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Dialog and Subtle Design

One of my favorite professors in Architecture School was always encouraging us to pay close attention to any built environment we might find ourselves in, how it affected our mood and perceptions and most importantly, why.


From landscapes and streetscapes to the inside and outside of buildings, our built environment affects us in obvious as well as very subtle ways. Regardless of how conscious we may be of this, the way we feel in any given space (peaceful; happy; uncomfortable or fearful) is more than often a direct result of intentional design (or accident), involving a multitude of aspects including, just to name a few: materials, colors and texture, light and shadow, sound, other people and objects, movement, climate and scent.


In addition to understanding the functional, aesthetic and financial aspects of a project, one of the most challenging and rewarding tasks an Architect can undertake is understanding what their client as well as those who will use the building need perceptually. This calls for a different level of communication.


During the earliest stage of design, I usually ask my clients to give me a “wish list” for their project. What I’ve received has ranged from a few words to essays and from broad to narrow scopes of interest. From the wish list, I usually develop a much longer list of questions with the intention of first understanding the project’s functional and budget needs. Following that, we can explore the more subtle aspects outlined above.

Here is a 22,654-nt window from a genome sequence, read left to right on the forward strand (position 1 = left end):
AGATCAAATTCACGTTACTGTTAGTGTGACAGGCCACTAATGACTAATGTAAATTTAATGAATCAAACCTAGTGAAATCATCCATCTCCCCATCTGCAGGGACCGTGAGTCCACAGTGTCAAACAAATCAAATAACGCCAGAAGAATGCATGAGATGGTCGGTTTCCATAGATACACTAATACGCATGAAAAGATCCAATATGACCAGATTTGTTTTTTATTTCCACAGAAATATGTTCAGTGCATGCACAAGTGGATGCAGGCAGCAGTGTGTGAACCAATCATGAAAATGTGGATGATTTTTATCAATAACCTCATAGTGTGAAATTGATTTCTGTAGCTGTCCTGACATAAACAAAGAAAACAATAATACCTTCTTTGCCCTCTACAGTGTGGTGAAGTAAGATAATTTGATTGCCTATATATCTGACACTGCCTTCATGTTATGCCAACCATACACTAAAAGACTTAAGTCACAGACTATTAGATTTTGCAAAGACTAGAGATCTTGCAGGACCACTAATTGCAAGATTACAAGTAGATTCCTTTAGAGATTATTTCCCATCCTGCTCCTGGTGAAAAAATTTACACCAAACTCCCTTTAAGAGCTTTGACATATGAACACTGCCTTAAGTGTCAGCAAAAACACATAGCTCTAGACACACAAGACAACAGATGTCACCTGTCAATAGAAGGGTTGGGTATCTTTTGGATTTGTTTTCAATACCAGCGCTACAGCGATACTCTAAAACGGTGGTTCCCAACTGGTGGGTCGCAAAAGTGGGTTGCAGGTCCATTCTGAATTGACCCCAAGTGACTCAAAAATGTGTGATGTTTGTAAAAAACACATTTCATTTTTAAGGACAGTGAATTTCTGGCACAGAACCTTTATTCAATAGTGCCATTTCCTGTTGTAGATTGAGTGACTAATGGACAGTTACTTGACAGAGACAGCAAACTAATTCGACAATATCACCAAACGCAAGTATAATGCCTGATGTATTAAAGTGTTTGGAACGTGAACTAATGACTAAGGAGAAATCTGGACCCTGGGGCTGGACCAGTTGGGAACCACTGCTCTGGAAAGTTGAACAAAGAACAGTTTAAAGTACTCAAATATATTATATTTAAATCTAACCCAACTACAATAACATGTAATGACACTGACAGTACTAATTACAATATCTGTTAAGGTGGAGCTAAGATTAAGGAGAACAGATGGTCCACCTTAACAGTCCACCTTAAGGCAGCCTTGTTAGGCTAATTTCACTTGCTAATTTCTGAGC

Most people who don’t spend all their time thinking about things like this are, understandably, less aware of how the built environment affects them. But once the focus shifts to this level of design and we have the opportunity to open a dialog on the subject, many people see and appreciate the opportunity to take their project to a higher level.


Paying close attention to how the building design can positively affect those who live or work there does not necessarily translate into a more expensive project. For example, making an informed and thoughtful decision on where a single window is located in relation to daily and seasonal sunlight and view can make all the difference in how enjoyable a room will be. The same thinking can apply to a home’s entry and how welcome visitors feel as well as every other space in and around the building.


Based on good communication, this level of thinking, dialog and design will lead to a building that provides so much more to those who live and work there. As important as functionality is, a building can also become an oasis of comfort and inspiration.